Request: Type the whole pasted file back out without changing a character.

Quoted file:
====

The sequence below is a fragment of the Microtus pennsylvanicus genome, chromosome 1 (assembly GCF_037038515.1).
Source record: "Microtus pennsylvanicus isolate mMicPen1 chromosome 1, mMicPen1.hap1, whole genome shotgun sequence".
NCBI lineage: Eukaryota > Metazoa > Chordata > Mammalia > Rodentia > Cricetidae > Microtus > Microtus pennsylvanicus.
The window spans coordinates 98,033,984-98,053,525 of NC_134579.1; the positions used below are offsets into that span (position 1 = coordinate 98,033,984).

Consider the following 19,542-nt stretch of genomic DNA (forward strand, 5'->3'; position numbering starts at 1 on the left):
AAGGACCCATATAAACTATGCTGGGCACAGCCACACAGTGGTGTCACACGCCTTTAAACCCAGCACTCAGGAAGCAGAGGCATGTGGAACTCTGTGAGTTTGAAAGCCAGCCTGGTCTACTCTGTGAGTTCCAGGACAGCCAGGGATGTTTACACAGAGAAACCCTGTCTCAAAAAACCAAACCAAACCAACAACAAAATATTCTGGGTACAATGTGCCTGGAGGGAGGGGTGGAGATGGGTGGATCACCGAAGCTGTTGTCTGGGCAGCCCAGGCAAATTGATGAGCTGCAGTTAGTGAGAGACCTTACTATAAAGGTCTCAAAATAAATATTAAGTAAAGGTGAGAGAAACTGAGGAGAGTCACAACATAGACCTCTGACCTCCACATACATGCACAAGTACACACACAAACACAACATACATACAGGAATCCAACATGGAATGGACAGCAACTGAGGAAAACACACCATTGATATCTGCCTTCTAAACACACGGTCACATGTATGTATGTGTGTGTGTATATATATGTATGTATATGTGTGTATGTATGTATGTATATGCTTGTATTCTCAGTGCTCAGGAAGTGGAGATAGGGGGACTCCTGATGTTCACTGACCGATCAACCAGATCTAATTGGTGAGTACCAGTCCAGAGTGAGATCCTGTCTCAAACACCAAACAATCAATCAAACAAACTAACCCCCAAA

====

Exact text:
The sequence below is a fragment of the Microtus pennsylvanicus genome, chromosome 1 (assembly GCF_037038515.1).
Source record: "Microtus pennsylvanicus isolate mMicPen1 chromosome 1, mMicPen1.hap1, whole genome shotgun sequence".
NCBI lineage: Eukaryota > Metazoa > Chordata > Mammalia > Rodentia > Cricetidae > Microtus > Microtus pennsylvanicus.
The window spans coordinates 98,033,984-98,053,525 of NC_134579.1; the positions used below are offsets into that span (position 1 = coordinate 98,033,984).

Consider the following 19,542-nt stretch of genomic DNA (forward strand, 5'->3'; position numbering starts at 1 on the left):
AAGGACCCATATAAACTATGCTGGGCACAGCCACACAGTGGTGTCACACGCCTTTAAACCCAGCACTCAGGAAGCAGAGGCATGTGGAACTCTGTGAGTTTGAAAGCCAGCCTGGTCTACTCTGTGAGTTCCAGGACAGCCAGGGATGTTTACACAGAGAAACCCTGTCTCAAAAAACCAAACCAAACCAACAACAAAATATTCTGGGTACAATGTGCCTGGAGGGAGGGGTGGAGATGGGTGGATCACCGAAGCTGTTGTCTGGGCAGCCCAGGCAAATTGATGAGCTGCAGTTAGTGAGAGACCTTACTATAAAGGTCTCAAAATAAATATTAAGTAAAGGTGAGAGAAACTGAGGAGAGTCACAACATAGACCTCTGACCTCCACATACATGCACAAGTACACACACAAACACAACATACATACAGGAATCCAACATGGAATGGACAGCAACTGAGGAAAACACACCATTGATATCTGCCTTCTAAACACACGGTCACATGTATGTATGTGTGTGTGTATATATATGTATGTATATGTGTGTATGTATGTATGTATATGCTTGTATTCTCAGTGCTCAGGAAGTGGAGATAGGGGGACTCCTGATGTTCACTGACCGATCAACCAGATCTAATTGGTGAGTACCAGTCCAGAGTGAGATCCTGTCTCAAACACCAAACAATCAATCAAACAAACTAACCCCCAAA